I tried to find me a woman
My God, but they’re old and gray!
Maybe it’s time I put little David away.

And the chorus:

Cause it feels like a lifetime
I guess that’s just what it’s been
I don’t mind if I miss out on the next big thing.

As is true of the artist himself, Dave Werner’s songs were an acquired taste.

Unlike many St. Louis songwriters (present company included), he rarely wrote songs without at least one curveball, which might be a key change, a time signature change, an unexpected chord choice, or (most often) all three. 

He had strong opinions on everything, but especially music. He couldn’t stand any artists with “affected” voices — his term for folks like Tom Waits or Bob Dylan — with the exception of Tom Petty (and not the Jeff Lynne-produced Petty albums; Dave once noted that “everything Jeff Lynne touches just ends up sounding like fuckin’ ELO,” which is hard to argue with).

He also hated hip hop, which led to a heated discussion one night.

“Dave, just because you don’t like it doesn’t mean that there aren’t good rap songs,” I said.

“Bullshit! There’s one good song, and they keep remaking it.”

“I mean, that’s not true. The music changes every year, you’re just not listening to it.”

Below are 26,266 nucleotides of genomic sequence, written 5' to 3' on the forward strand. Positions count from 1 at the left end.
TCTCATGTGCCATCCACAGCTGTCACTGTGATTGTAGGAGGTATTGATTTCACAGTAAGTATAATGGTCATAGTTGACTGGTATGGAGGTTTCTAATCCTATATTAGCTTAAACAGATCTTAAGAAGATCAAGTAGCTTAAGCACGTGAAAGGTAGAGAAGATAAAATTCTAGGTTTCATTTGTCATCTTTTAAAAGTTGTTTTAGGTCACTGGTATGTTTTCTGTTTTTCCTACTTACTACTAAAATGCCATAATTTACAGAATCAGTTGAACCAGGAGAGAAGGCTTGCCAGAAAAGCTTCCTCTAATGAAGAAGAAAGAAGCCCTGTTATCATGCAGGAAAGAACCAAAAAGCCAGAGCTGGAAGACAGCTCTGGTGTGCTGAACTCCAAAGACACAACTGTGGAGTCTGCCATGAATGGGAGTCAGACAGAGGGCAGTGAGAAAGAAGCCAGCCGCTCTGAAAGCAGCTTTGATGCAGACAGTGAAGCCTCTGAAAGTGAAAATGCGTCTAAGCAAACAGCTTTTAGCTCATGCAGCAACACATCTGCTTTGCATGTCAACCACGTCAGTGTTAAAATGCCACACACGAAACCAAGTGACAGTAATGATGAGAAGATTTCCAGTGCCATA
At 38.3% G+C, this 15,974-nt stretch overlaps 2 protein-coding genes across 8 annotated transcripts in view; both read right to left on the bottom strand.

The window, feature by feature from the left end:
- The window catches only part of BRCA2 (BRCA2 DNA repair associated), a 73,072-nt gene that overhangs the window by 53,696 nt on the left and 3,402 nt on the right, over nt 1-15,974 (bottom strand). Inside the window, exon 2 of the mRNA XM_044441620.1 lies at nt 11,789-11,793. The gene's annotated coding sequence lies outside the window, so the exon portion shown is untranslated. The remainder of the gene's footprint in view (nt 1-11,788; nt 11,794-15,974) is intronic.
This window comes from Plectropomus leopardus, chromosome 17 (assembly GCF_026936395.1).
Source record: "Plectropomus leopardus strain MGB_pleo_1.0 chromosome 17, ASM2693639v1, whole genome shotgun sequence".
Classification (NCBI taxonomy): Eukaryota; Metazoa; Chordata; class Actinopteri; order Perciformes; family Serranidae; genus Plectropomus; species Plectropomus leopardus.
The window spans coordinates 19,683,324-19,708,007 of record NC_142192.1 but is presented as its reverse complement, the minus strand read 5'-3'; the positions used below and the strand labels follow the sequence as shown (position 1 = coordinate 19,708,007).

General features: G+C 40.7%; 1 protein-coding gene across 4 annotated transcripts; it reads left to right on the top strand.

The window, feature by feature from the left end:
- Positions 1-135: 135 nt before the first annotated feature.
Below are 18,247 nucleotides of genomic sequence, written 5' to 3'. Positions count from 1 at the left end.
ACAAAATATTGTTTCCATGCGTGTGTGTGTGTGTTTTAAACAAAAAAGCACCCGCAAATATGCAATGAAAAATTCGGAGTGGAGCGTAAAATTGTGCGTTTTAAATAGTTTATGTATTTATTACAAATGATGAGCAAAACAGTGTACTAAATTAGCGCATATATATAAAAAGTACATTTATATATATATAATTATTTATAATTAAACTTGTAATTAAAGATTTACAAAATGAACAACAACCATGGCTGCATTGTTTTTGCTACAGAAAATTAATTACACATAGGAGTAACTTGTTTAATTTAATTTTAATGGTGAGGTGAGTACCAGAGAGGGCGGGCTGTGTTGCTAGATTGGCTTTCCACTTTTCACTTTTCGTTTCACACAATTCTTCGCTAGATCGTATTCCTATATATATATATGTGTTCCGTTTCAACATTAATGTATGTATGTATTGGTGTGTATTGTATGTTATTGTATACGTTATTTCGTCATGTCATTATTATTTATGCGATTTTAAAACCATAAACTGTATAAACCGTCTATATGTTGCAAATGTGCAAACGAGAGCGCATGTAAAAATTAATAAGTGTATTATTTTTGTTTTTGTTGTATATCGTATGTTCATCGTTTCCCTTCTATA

“Well, tell me what the good shit is, then, and I’ll listen to it.”

“No, because you’re not going to like it. There’s nothing wrong with that, but it’s still good.”


Around that point, Jesse gently guided us back to the song that we were practicing, and I forgot about the exchange until the next morning when Dave left me a voicemail:

Hey, Kraniac. Just wanted to say…Snoop Dogg…”Gin and Juice”…that’s another good one. [Long pause] Okay, see you Thursday. Don’t eat. I’m making spaghetti.

When Dave sensed that he went too far, he’d try to correct it. His friends learned to deal with him when he was difficult and to call him out when he was being unreasonable. 

He was worth that effort, because I have never known a person with more kindness in their heart. I don’t think that Dave was rude because he hated the world; I think he was disappointed that it wasn’t as good as he thought it could be. 

For our final Chimps shows, we pulled out all of the stops.

A Valentine’s Day show featured a setlist packed with love songs — and a few depressing Dave songs about people dying, because hey, they were good songs.